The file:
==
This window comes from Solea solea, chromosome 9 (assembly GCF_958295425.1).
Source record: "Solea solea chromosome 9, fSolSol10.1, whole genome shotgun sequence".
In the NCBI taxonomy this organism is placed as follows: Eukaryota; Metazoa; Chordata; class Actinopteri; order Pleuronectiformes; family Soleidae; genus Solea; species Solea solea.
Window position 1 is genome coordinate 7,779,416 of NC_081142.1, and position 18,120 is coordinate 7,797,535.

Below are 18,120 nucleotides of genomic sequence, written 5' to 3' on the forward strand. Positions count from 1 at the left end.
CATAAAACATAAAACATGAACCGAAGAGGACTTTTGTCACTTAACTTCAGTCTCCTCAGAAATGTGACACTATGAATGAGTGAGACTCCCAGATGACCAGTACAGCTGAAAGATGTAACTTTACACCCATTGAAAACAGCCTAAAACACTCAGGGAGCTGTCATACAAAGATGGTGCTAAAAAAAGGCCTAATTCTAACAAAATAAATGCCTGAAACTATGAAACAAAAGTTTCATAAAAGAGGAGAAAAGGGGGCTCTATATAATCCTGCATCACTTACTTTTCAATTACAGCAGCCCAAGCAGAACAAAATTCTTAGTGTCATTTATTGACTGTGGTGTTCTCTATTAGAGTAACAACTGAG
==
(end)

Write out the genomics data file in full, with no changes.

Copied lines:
This window comes from Solea solea, chromosome 9 (assembly GCF_958295425.1).
Source record: "Solea solea chromosome 9, fSolSol10.1, whole genome shotgun sequence".
In the NCBI taxonomy this organism is placed as follows: Eukaryota; Metazoa; Chordata; class Actinopteri; order Pleuronectiformes; family Soleidae; genus Solea; species Solea solea.
Window position 1 is genome coordinate 7,779,416 of NC_081142.1, and position 18,120 is coordinate 7,797,535.

Below are 18,120 nucleotides of genomic sequence, written 5' to 3' on the forward strand. Positions count from 1 at the left end.
CATAAAACATAAAACATGAACCGAAGAGGACTTTTGTCACTTAACTTCAGTCTCCTCAGAAATGTGACACTATGAATGAGTGAGACTCCCAGATGACCAGTACAGCTGAAAGATGTAACTTTACACCCATTGAAAACAGCCTAAAACACTCAGGGAGCTGTCATACAAAGATGGTGCTAAAAAAAGGCCTAATTCTAACAAAATAAATGCCTGAAACTATGAAACAAAAGTTTCATAAAAGAGGAGAAAAGGGGGCTCTATATAATCCTGCATCACTTACTTTTCAATTACAGCAGCCCAAGCAGAACAAAATTCTTAGTGTCATTTATTGACTGTGGTGTTCTCTATTAGAGTAACAACTGAG